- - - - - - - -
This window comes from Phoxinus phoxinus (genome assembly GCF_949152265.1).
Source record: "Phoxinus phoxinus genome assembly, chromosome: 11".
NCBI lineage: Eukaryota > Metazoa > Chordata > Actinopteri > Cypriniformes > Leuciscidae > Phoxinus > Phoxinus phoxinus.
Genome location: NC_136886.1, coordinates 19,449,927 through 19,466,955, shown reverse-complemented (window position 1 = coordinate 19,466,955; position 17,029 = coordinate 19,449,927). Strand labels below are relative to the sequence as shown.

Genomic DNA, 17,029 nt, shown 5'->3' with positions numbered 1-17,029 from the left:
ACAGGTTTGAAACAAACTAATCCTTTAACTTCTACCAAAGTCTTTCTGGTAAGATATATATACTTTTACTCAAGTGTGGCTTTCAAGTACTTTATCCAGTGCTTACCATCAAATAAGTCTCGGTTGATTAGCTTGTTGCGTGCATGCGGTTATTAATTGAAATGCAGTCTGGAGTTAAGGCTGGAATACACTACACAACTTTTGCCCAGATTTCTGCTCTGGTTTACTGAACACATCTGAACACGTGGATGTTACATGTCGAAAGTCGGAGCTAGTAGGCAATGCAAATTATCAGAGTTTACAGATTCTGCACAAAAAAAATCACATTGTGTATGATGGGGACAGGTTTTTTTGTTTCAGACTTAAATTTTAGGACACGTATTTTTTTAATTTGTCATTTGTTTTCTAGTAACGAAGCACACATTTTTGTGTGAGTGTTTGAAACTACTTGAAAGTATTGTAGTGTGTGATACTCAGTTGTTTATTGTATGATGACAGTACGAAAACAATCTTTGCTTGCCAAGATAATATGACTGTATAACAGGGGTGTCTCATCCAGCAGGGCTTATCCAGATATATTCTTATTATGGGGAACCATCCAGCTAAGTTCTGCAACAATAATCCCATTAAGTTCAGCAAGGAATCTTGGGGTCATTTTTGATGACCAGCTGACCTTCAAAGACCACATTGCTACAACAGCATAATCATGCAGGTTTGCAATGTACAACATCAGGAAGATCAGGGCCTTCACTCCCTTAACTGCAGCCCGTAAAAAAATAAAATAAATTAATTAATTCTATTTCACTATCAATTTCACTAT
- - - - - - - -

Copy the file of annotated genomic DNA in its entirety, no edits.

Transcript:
This window comes from Phoxinus phoxinus (genome assembly GCF_949152265.1).
Source record: "Phoxinus phoxinus genome assembly, chromosome: 11".
NCBI lineage: Eukaryota > Metazoa > Chordata > Actinopteri > Cypriniformes > Leuciscidae > Phoxinus > Phoxinus phoxinus.
Genome location: NC_136886.1, coordinates 19,449,927 through 19,466,955, shown reverse-complemented (window position 1 = coordinate 19,466,955; position 17,029 = coordinate 19,449,927). Strand labels below are relative to the sequence as shown.

Genomic DNA, 17,029 nt, shown 5'->3' with positions numbered 1-17,029 from the left:
ACAGGTTTGAAACAAACTAATCCTTTAACTTCTACCAAAGTCTTTCTGGTAAGATATATATACTTTTACTCAAGTGTGGCTTTCAAGTACTTTATCCAGTGCTTACCATCAAATAAGTCTCGGTTGATTAGCTTGTTGCGTGCATGCGGTTATTAATTGAAATGCAGTCTGGAGTTAAGGCTGGAATACACTACACAACTTTTGCCCAGATTTCTGCTCTGGTTTACTGAACACATCTGAACACGTGGATGTTACATGTCGAAAGTCGGAGCTAGTAGGCAATGCAAATTATCAGAGTTTACAGATTCTGCACAAAAAAAATCACATTGTGTATGATGGGGACAGGTTTTTTTGTTTCAGACTTAAATTTTAGGACACGTATTTTTTTAATTTGTCATTTGTTTTCTAGTAACGAAGCACACATTTTTGTGTGAGTGTTTGAAACTACTTGAAAGTATTGTAGTGTGTGATACTCAGTTGTTTATTGTATGATGACAGTACGAAAACAATCTTTGCTTGCCAAGATAATATGACTGTATAACAGGGGTGTCTCATCCAGCAGGGCTTATCCAGATATATTCTTATTATGGGGAACCATCCAGCTAAGTTCTGCAACAATAATCCCATTAAGTTCAGCAAGGAATCTTGGGGTCATTTTTGATGACCAGCTGACCTTCAAAGACCACATTGCTACAACAGCATAATCATGCAGGTTTGCAATGTACAACATCAGGAAGATCAGGGCCTTCACTCCCTTAACTGCAGCCCGTAAAAAAATAAAATAAATTAATTAATTCTATTTCACTATCAATTTCACTAT